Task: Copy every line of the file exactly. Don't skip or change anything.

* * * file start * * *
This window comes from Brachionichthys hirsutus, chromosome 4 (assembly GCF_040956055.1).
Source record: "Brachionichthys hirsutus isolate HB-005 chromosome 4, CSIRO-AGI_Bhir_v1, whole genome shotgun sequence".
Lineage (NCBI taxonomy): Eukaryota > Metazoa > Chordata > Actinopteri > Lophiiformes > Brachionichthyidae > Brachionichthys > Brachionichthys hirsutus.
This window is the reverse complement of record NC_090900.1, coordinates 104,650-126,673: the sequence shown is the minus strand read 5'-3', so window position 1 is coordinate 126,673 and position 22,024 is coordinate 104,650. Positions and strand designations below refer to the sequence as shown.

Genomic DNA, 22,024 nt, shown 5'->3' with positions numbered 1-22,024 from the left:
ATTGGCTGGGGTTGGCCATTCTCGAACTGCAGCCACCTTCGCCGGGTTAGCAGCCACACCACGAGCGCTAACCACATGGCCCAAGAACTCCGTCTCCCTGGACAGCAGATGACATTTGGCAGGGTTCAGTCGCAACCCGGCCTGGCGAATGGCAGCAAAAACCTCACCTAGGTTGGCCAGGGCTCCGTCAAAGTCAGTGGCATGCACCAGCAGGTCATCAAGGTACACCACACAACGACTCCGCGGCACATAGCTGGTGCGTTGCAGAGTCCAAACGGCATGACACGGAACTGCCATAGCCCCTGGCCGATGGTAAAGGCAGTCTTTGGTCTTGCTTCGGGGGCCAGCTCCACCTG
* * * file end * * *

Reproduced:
This window comes from Brachionichthys hirsutus, chromosome 4 (assembly GCF_040956055.1).
Source record: "Brachionichthys hirsutus isolate HB-005 chromosome 4, CSIRO-AGI_Bhir_v1, whole genome shotgun sequence".
Lineage (NCBI taxonomy): Eukaryota > Metazoa > Chordata > Actinopteri > Lophiiformes > Brachionichthyidae > Brachionichthys > Brachionichthys hirsutus.
This window is the reverse complement of record NC_090900.1, coordinates 104,650-126,673: the sequence shown is the minus strand read 5'-3', so window position 1 is coordinate 126,673 and position 22,024 is coordinate 104,650. Positions and strand designations below refer to the sequence as shown.

Genomic DNA, 22,024 nt, shown 5'->3' with positions numbered 1-22,024 from the left:
ATTGGCTGGGGTTGGCCATTCTCGAACTGCAGCCACCTTCGCCGGGTTAGCAGCCACACCACGAGCGCTAACCACATGGCCCAAGAACTCCGTCTCCCTGGACAGCAGATGACATTTGGCAGGGTTCAGTCGCAACCCGGCCTGGCGAATGGCAGCAAAAACCTCACCTAGGTTGGCCAGGGCTCCGTCAAAGTCAGTGGCATGCACCAGCAGGTCATCAAGGTACACCACACAACGACTCCGCGGCACATAGCTGGTGCGTTGCAGAGTCCAAACGGCATGACACGGAACTGCCATAGCCCCTGGCCGATGGTAAAGGCAGTCTTTGGTCTTGCTTCGGGGGCCAGCTCCACCTG